What will happen to your property after you die? What will happen to you if you become incapacitated? Who will look after your children, protect your family, and take care of your responsibilities if you can no longer do so? These are the questions that live at the heart of the estate planning. Through the creation of a comprehensive estate plan you can answer all of these questions, and more, by developing various legal tools.
Estate Planning Tools
Every estate plan is unique, but each plan tends to rely on the same types of tools. The individual tools you choose to include in your plan will each be responsible for meeting one or more of your specific goals or legal needs. An estate plan is a collection of tools that, when taken together, work to protect your interests. Here are several estate planning tools that you will likely need to create.
- Revocable Living Trust. A revocable living trust is designed to work hand-in-hand with a last will and testament. When you create a trust you give yourself the ability to more effectively, and efficiently, transfer inheritances to your family after you die. A properly funded, and properly administered, revocable living trust can be one the most powerful estate planning tools in your arsenal.
- Last Will and Testament. A last will and testament is the most basic, and one of the most essential, estate planning tools available to every capable adult in the state of California. Whether you are young, old, wealthy, married, a single parent, or anyone else, you absolutely must have a last will and testament. As time goes on in your desires change, you can update your will whenever you like. If you don’t have a will you leave it up to the laws of the state of California to determine how others will inherit your property.
- Health Care Directives. Should you find yourself in the position of not being able to make health related decisions you will need health care directives to protect your wishes. Through these directives you can choose a medical representative and state your medical choices in as much detail as you wish. As long as the directives comply with laws of California, your doctors will be legally obligated to follow your instructions.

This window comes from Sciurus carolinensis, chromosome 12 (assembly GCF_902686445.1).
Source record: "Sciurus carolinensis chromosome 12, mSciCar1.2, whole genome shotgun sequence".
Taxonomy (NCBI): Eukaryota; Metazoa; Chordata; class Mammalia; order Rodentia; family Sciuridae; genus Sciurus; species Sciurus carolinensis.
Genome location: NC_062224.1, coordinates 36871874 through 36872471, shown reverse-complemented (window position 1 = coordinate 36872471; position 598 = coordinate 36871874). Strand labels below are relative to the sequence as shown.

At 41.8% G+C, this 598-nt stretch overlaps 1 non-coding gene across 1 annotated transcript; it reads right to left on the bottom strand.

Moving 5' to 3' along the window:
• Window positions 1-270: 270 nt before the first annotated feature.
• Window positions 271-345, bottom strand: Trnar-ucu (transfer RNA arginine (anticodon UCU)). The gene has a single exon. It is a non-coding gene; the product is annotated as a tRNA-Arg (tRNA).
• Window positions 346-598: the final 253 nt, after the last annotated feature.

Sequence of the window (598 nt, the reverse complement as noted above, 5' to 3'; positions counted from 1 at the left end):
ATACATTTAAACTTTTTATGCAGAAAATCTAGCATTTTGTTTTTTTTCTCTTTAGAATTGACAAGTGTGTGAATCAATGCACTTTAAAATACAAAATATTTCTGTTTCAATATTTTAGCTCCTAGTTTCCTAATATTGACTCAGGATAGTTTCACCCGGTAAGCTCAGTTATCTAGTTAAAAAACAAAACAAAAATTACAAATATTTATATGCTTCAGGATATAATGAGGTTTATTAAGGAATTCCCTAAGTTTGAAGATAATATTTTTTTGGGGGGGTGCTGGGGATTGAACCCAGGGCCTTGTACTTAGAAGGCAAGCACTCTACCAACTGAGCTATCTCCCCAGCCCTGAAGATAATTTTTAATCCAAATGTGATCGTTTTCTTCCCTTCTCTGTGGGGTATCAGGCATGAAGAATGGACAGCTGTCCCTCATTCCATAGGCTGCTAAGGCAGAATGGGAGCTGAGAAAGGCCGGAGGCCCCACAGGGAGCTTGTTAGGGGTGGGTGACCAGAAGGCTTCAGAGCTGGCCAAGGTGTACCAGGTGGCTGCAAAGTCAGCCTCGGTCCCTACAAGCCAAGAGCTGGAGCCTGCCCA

- Financial Powers of Attorney. If your plan includes only a will, but no trust, a power of attorney will generally be used to manage your affairs while you are alive and are incapacitated. A will does not take effect until your death. In a trust based plan, the trustee of your trust can take over management of trust assets in the event of your incapacity. In such cases, the power of attorney will be used for certain ancillary tasks as signing tax returns, communicating with companies and government agencies on your behalf, etc.
Estate Planning Guidance
Crafting an estate plan is something that takes time, patience, experience, and good advice. Our firm has guided our clients through the estate planning process for over 30 years. We help our clients create plans that suit their needs, advise them on their options, and give them the support they need to ensure their plans are as good as they can be throughout all stages of life. If you haven’t begun the estate planning process, you should contact us promptly so we can help you get started.